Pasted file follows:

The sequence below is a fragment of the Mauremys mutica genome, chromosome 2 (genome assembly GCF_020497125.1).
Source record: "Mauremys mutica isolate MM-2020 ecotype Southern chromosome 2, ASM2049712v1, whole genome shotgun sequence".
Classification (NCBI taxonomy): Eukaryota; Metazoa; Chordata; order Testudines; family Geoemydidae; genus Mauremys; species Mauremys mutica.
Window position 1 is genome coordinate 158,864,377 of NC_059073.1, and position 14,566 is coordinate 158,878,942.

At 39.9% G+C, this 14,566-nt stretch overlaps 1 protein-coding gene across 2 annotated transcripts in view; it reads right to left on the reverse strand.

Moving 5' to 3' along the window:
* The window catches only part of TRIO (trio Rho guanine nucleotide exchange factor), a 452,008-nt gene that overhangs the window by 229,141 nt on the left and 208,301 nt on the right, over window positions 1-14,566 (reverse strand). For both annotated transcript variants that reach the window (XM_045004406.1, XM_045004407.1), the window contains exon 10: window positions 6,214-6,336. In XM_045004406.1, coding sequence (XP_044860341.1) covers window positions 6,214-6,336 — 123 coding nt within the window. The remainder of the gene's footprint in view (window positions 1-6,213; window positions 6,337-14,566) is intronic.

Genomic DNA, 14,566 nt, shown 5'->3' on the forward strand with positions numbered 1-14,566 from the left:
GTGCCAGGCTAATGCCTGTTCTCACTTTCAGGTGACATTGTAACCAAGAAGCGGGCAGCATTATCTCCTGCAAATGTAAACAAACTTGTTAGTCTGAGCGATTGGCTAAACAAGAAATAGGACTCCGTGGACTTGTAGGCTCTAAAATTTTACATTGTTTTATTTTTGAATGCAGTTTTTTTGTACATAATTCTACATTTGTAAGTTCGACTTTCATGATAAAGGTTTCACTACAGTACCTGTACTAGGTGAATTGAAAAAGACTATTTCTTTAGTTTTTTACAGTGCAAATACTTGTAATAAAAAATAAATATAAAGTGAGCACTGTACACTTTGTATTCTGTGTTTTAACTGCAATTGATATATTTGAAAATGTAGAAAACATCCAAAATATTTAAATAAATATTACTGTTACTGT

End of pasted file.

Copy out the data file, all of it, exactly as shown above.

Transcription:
The sequence below is a fragment of the Mauremys mutica genome, chromosome 2 (genome assembly GCF_020497125.1).
Source record: "Mauremys mutica isolate MM-2020 ecotype Southern chromosome 2, ASM2049712v1, whole genome shotgun sequence".
Classification (NCBI taxonomy): Eukaryota; Metazoa; Chordata; order Testudines; family Geoemydidae; genus Mauremys; species Mauremys mutica.
Window position 1 is genome coordinate 158,864,377 of NC_059073.1, and position 14,566 is coordinate 158,878,942.

At 39.9% G+C, this 14,566-nt stretch overlaps 1 protein-coding gene across 2 annotated transcripts in view; it reads right to left on the reverse strand.

Moving 5' to 3' along the window:
* The window catches only part of TRIO (trio Rho guanine nucleotide exchange factor), a 452,008-nt gene that overhangs the window by 229,141 nt on the left and 208,301 nt on the right, over window positions 1-14,566 (reverse strand). For both annotated transcript variants that reach the window (XM_045004406.1, XM_045004407.1), the window contains exon 10: window positions 6,214-6,336. In XM_045004406.1, coding sequence (XP_044860341.1) covers window positions 6,214-6,336 — 123 coding nt within the window. The remainder of the gene's footprint in view (window positions 1-6,213; window positions 6,337-14,566) is intronic.

Genomic DNA, 14,566 nt, shown 5'->3' on the forward strand with positions numbered 1-14,566 from the left:
GTGCCAGGCTAATGCCTGTTCTCACTTTCAGGTGACATTGTAACCAAGAAGCGGGCAGCATTATCTCCTGCAAATGTAAACAAACTTGTTAGTCTGAGCGATTGGCTAAACAAGAAATAGGACTCCGTGGACTTGTAGGCTCTAAAATTTTACATTGTTTTATTTTTGAATGCAGTTTTTTTGTACATAATTCTACATTTGTAAGTTCGACTTTCATGATAAAGGTTTCACTACAGTACCTGTACTAGGTGAATTGAAAAAGACTATTTCTTTAGTTTTTTACAGTGCAAATACTTGTAATAAAAAATAAATATAAAGTGAGCACTGTACACTTTGTATTCTGTGTTTTAACTGCAATTGATATATTTGAAAATGTAGAAAACATCCAAAATATTTAAATAAATATTACTGTTACTGT